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[270] his report of the battle of Chickamauga Gen. Lucius E. Polk said: ‘Colonel Smith of the Third and Fifth Confederate regiments acted with his usual courage and skill. He has since been promoted. Promotion could not have fallen on one more worthy.’ With the rank of brigadier-general he succeeded to the command of Deshler's Texas brigade, of Cleburne's division. During the Atlanta campaign he commanded this brigade part of the time and Granbury part of the time. On the 22d of July, near Atlanta, Smith was in charge, and on that occasion the brigade captured three lines of the enemy's works, 15 pieces of artillery and 2 stand of colors. General Smith was wounded and forced to quit the field. Many of the other officers were wounded and part of the command captured. Subsequently he was in command of Mercer's Georgia brigade, of Cleburne's division, and after the death of Cleburne at Franklin, General Smith commanded the division at Nashville. He and General Bate commanded the two divisions of the remnant of Cheatham's corps which went into the Carolina campaign of 1865, and Bate, commanding the corps at Bentonville, said that he could not confer too much commendation upon General Smith as a division commander in that battle. He was equal to every emergency, and his conduct inspired his command to heroic deeds. After the war General Smith settled in Mississippi. He was a farmer from 1866 to 1877. In the latter year he was elected superintendent of public education of the State.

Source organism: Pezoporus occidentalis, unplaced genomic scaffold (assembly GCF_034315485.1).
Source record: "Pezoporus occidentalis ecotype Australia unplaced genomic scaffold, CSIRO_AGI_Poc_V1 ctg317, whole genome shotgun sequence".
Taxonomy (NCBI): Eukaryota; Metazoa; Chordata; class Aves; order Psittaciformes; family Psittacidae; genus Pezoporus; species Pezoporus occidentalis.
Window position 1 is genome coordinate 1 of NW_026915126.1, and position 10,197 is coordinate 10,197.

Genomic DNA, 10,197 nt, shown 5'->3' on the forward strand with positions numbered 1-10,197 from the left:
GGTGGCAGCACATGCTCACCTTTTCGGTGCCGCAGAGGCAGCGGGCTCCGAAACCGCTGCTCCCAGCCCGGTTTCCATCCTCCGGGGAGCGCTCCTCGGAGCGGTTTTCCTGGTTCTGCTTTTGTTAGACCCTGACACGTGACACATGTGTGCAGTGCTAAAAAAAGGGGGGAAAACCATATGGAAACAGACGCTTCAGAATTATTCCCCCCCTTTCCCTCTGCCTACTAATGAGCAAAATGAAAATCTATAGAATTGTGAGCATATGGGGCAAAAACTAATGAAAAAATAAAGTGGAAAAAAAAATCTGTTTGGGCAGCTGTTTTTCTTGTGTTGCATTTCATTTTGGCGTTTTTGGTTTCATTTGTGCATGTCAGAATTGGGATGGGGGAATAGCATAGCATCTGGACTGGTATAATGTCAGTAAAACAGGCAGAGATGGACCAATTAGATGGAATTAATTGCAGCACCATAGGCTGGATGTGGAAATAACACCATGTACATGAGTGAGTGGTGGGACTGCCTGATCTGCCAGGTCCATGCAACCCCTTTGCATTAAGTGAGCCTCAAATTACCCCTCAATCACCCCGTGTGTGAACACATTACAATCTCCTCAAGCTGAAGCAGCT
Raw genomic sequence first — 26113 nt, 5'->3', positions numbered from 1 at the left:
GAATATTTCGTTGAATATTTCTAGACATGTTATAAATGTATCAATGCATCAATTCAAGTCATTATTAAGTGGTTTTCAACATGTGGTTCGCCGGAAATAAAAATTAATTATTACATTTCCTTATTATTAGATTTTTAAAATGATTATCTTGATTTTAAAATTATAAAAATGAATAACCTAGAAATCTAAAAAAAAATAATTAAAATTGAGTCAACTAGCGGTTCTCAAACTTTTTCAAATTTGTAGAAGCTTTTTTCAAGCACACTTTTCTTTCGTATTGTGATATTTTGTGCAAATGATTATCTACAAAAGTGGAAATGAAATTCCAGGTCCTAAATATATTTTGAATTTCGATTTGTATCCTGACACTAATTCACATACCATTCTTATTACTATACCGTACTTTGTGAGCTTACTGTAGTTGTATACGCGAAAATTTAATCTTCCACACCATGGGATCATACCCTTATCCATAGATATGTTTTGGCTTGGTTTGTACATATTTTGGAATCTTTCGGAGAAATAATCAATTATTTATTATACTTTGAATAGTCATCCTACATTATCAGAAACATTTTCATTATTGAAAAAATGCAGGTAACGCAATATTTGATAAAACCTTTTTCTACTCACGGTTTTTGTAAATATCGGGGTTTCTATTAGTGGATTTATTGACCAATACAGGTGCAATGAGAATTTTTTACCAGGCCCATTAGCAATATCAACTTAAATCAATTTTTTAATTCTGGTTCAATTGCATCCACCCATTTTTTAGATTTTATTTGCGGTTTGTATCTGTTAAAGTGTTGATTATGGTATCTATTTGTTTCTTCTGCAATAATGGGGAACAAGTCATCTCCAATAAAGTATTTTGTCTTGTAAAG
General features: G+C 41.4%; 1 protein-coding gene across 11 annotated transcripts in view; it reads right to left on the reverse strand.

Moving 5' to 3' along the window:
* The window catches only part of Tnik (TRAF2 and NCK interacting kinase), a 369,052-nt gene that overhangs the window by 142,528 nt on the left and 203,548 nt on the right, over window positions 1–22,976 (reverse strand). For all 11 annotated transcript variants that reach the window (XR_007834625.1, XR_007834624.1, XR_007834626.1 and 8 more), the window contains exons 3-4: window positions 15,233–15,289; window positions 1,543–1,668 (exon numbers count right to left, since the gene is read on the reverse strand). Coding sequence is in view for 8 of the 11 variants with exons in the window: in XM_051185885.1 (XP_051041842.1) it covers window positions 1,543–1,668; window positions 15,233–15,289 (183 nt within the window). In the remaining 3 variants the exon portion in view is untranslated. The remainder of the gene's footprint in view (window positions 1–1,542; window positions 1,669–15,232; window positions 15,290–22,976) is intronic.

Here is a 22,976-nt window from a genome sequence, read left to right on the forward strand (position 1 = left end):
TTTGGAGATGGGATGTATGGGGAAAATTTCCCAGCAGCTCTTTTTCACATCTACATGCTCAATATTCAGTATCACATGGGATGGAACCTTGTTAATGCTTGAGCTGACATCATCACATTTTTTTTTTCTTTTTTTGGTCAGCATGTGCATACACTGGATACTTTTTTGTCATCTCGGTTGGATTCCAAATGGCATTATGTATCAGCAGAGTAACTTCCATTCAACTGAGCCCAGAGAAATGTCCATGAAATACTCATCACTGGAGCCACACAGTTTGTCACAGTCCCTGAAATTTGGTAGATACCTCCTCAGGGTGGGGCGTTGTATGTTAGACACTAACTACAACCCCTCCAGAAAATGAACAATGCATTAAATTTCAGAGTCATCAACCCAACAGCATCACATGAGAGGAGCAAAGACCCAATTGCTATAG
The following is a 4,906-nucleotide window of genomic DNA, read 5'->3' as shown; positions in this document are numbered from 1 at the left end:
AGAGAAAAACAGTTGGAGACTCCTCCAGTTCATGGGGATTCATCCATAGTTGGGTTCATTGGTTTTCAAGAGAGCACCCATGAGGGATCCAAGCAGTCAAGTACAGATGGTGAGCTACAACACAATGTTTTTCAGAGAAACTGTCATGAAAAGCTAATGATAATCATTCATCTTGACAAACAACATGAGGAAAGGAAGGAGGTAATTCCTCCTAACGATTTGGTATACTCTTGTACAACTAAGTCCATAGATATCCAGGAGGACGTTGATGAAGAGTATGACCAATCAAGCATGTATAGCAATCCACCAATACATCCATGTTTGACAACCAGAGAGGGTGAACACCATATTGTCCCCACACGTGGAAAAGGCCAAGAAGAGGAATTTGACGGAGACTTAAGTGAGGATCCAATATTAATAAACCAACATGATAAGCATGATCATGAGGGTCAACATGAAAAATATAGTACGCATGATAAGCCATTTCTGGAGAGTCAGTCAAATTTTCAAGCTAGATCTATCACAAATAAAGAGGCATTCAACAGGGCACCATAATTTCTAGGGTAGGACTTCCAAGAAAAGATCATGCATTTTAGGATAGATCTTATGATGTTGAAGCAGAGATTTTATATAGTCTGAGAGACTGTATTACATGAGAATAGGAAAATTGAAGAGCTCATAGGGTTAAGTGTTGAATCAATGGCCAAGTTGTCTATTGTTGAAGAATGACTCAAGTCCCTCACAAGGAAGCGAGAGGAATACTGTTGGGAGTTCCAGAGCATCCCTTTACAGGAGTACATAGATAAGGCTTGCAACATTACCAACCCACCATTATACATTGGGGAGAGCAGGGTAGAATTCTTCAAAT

Brigadier-General Peter B. Starke, a distinguished cavalry commander, became colonel of the Twenty-eighth Mississippi cavalry regiment by commission dated February 24, 1862. His regiment was attached to the command of Gen. M. L. Smith, for the defense of Vicksburg, and in September was nearly 700 strong. Stationed at Panola in November, he gave notice of the advance of Hovey's expedition from Arkansas, and during that

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